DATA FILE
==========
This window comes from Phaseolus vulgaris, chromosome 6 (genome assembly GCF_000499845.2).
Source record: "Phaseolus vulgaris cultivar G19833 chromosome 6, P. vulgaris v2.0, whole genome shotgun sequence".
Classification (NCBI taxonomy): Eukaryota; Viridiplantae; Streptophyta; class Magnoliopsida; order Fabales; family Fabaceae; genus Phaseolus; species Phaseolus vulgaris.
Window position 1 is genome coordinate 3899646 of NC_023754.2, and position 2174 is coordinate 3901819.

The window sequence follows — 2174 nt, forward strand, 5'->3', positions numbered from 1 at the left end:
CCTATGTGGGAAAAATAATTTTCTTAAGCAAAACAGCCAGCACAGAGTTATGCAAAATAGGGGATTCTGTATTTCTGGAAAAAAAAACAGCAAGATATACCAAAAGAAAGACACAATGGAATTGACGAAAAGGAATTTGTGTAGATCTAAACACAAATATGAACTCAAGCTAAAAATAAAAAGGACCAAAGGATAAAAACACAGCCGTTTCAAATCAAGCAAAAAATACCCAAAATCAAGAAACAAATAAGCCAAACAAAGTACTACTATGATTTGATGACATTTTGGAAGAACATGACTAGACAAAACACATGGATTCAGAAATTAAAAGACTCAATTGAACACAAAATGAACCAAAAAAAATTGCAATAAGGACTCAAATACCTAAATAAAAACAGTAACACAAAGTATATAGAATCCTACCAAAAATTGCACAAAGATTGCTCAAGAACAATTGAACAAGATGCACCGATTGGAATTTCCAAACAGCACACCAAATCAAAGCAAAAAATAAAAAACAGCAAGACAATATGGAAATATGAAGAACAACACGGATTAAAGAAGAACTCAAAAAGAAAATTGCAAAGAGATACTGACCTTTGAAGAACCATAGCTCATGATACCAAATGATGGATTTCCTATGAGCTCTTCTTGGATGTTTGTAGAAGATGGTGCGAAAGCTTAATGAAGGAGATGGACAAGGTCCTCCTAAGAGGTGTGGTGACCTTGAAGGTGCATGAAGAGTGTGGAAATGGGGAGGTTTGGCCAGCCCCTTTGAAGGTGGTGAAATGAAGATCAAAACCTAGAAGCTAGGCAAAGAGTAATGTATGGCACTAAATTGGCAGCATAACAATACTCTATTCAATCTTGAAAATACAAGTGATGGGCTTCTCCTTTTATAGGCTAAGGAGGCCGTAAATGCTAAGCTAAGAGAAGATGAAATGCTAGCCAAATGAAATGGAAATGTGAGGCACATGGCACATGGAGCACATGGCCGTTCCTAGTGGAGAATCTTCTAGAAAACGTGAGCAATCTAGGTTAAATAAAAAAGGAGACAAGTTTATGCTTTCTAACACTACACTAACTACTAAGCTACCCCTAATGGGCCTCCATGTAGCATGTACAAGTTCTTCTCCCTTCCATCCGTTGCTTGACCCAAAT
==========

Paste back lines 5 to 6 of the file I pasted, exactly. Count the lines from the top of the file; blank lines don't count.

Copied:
The window sequence follows — 2174 nt, forward strand, 5'->3', positions numbered from 1 at the left end:
CCTATGTGGGAAAAATAATTTTCTTAAGCAAAACAGCCAGCACAGAGTTATGCAAAATAGGGGATTCTGTATTTCTGGAAAAAAAAACAGCAAGATATACCAAAAGAAAGACACAATGGAATTGACGAAAAGGAATTTGTGTAGATCTAAACACAAATATGAACTCAAGCTAAAAATAAAAAGGACCAAAGGATAAAAACACAGCCGTTTCAAATCAAGCAAAAAATACCCAAAATCAAGAAACAAATAAGCCAAACAAAGTACTACTATGATTTGATGACATTTTGGAAGAACATGACTAGACAAAACACATGGATTCAGAAATTAAAAGACTCAATTGAACACAAAATGAACCAAAAAAAATTGCAATAAGGACTCAAATACCTAAATAAAAACAGTAACACAAAGTATATAGAATCCTACCAAAAATTGCACAAAGATTGCTCAAGAACAATTGAACAAGATGCACCGATTGGAATTTCCAAACAGCACACCAAATCAAAGCAAAAAATAAAAAACAGCAAGACAATATGGAAATATGAAGAACAACACGGATTAAAGAAGAACTCAAAAAGAAAATTGCAAAGAGATACTGACCTTTGAAGAACCATAGCTCATGATACCAAATGATGGATTTCCTATGAGCTCTTCTTGGATGTTTGTAGAAGATGGTGCGAAAGCTTAATGAAGGAGATGGACAAGGTCCTCCTAAGAGGTGTGGTGACCTTGAAGGTGCATGAAGAGTGTGGAAATGGGGAGGTTTGGCCAGCCCCTTTGAAGGTGGTGAAATGAAGATCAAAACCTAGAAGCTAGGCAAAGAGTAATGTATGGCACTAAATTGGCAGCATAACAATACTCTATTCAATCTTGAAAATACAAGTGATGGGCTTCTCCTTTTATAGGCTAAGGAGGCCGTAAATGCTAAGCTAAGAGAAGATGAAATGCTAGCCAAATGAAATGGAAATGTGAGGCACATGGCACATGGAGCACATGGCCGTTCCTAGTGGAGAATCTTCTAGAAAACGTGAGCAATCTAGGTTAAATAAAAAAGGAGACAAGTTTATGCTTTCTAACACTACACTAACTACTAAGCTACCCCTAATGGGCCTCCATGTAGCATGTACAAGTTCTTCTCCCTTCCATCCGTTGCTTGACCCAAAT